decided: December 13, 1971.
Appeal from judgment of sentence of Court of Common Pleas, Criminal Division, of Allegheny County, Feb. T., 1969, Nos. 24, 25, 44, 45, 46 and 47, in case of Commonwealth of Pennsylvania v. Clifford Hermankevich.
Sallie Ann Radick, Assistant Public Defender, with her John J. Dean, Assistant Public Defender, and George H. Ross, Public Defender, for appellant.
Robert L. Campbell, Assistant District Attorney, with him Carol Mary Los, Assistant District Attorney, and Robert W. Duggan, District Attorney, for Commonwealth, appellee.
Wright, P. J., Watkins, Montgomery, Jacobs, Hoffman, and Cercone, JJ. (Spaulding, J., absent). Opinion by Montgomery, J.
[ 220 Pa. Super. Page 199]
Following pleas of guilty, appellant, on March 27, 1969, was sentenced to consecutive three-to-six-year terms on each of the following indictments -- Nos. 24, 25, 44, and 45 February Session, 1969, charging armed robbery -- and to each sentence the following was added: "and acc. to Act July 30, 1968 -- not less than 5 years or more than 10 years in Western Penitentiary in addition to above sentence . . ."
Similar sentences were imposed on indictments 46 and 47 February Sessions, 1969, including the additional 5 to 10 years. However, the sentences were made to run concurrently with the first of those previously mentioned, i.e., 24 February Session, 1969.
Subsequently, on November 7, 1969, after the sentencing judge realized that there had been no separate indictments to support the additional 5 to 10 year sentences added to his primary sentences, he vacated all the sentences imposed on March 27, 1969, and resentenced the defendant on each of the six indictments to three to six years, the sentences to run consecutively. Consequently, the result of his action, after eliminating the improper 5 to 10 year additional sentences in each case, was to increase the combined sentence from a minimum of 12 years to a maximum of 24 years to 18 minimum and 36 years maximum.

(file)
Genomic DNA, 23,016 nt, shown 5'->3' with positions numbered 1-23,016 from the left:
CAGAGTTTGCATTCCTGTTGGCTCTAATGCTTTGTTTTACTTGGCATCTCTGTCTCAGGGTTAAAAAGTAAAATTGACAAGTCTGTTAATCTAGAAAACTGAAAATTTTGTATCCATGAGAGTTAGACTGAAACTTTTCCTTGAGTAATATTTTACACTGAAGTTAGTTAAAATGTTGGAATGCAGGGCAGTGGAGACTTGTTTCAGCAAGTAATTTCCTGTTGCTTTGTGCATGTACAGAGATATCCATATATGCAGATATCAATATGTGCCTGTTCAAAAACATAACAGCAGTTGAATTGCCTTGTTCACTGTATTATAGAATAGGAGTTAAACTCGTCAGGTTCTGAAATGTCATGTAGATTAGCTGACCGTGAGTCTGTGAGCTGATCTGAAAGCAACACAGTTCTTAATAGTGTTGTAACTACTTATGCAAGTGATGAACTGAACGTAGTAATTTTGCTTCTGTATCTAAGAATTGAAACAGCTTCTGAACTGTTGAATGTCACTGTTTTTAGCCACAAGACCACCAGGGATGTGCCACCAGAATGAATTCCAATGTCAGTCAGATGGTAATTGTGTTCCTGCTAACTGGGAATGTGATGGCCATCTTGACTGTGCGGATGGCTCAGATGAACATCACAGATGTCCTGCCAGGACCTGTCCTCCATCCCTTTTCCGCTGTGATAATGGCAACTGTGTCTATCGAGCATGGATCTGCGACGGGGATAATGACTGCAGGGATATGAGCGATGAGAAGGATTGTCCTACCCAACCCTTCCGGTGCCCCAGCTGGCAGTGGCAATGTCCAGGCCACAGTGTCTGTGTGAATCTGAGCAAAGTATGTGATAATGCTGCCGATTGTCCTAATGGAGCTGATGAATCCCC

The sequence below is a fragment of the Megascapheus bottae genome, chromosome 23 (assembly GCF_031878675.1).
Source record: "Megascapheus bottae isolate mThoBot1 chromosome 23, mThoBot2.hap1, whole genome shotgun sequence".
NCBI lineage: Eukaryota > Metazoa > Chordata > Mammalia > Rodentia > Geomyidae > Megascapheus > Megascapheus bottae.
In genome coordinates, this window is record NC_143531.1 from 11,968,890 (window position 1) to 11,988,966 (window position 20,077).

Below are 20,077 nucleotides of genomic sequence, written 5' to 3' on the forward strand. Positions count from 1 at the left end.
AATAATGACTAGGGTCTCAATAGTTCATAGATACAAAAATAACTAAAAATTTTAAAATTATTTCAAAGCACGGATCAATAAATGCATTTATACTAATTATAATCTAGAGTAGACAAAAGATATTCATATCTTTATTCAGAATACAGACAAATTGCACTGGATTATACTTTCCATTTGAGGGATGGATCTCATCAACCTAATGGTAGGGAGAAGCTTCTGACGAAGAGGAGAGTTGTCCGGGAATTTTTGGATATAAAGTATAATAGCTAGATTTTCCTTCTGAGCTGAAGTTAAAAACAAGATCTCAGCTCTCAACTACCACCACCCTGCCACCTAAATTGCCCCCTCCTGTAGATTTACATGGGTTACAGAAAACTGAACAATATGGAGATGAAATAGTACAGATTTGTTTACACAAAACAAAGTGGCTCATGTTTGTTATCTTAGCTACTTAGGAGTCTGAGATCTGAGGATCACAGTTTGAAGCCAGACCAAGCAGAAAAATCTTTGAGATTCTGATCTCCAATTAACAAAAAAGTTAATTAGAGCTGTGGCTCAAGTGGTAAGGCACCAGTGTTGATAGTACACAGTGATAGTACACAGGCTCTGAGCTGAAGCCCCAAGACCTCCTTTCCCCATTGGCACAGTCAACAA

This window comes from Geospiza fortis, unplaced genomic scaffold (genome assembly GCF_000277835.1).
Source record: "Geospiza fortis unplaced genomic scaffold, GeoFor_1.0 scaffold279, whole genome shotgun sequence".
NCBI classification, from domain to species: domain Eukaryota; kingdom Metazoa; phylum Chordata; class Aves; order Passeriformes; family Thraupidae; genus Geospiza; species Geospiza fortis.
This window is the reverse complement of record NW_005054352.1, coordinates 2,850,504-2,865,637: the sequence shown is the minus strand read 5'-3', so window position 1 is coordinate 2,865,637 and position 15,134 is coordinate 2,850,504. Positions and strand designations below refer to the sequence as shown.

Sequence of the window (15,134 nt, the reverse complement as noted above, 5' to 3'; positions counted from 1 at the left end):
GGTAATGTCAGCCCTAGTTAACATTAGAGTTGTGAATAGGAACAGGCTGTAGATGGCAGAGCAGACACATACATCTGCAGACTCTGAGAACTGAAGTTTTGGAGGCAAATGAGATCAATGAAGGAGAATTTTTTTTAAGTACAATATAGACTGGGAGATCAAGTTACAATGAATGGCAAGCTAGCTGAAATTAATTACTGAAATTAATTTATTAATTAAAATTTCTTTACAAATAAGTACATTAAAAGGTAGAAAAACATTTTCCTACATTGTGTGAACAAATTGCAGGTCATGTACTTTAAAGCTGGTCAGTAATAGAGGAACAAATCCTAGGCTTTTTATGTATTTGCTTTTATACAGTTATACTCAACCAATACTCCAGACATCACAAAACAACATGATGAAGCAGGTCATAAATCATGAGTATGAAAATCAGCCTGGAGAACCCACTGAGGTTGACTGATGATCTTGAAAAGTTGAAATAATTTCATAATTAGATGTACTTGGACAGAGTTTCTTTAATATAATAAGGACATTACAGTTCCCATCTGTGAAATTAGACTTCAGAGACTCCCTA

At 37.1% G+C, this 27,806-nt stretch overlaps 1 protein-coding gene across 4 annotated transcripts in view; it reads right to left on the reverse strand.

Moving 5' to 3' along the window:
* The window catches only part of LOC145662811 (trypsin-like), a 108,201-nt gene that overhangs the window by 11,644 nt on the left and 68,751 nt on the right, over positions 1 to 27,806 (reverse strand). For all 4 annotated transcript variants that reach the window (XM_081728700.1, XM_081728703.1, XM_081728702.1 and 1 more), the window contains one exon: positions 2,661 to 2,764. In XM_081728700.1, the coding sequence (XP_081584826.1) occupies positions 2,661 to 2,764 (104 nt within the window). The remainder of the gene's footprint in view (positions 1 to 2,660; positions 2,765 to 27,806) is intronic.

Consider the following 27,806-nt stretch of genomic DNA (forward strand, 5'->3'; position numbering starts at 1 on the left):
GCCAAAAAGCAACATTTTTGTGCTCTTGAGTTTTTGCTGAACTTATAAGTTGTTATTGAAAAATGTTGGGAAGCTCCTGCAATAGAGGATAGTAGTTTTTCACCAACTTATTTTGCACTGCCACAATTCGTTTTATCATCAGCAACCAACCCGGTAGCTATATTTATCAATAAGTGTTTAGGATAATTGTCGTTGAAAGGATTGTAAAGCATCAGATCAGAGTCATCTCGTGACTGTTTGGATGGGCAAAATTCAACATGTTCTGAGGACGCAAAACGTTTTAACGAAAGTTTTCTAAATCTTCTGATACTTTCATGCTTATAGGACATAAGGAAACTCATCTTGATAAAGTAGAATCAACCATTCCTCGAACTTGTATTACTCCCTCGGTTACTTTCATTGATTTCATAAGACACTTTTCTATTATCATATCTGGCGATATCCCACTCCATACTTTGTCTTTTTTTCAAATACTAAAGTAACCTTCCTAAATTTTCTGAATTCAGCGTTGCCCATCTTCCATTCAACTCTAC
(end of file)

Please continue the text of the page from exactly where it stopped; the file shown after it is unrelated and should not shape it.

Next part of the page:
It is the appellant's present position that the new sentence is illegal and a violation of appellant's constitutional rights since it imposes a greater sentence than was originally imposed for the armed robbery charges. He relies on North Carolina v. Pearce, 395 U.S. 711, 89 S. Ct. 2072, 23 L. Ed. 2d 656 (1969). Therein the United States Supreme Court said, at page 726, ". . . that whenever a judge imposes a more severe
[ 220 Pa. Super. Page 200]
sentence upon a defendant after a new trial, the reasons for his doing so must affirmatively appear. Those reasons must be based upon objective information concerning identifiable conduct on the part of the defendant occurring after the time of the original sentencing proceeding. And the factual data upon which the increased sentence is based must be made part of the record, so that the constitutional legitimacy of the increased sentence may be fully reviewed on appeal."
Although North Carolina v. Pearce, supra, relates to a new sentence following a new trial and the present case relates to a correction of an illegal sentence, this distinction is not sufficient reason to disregard the mandate of Pearce.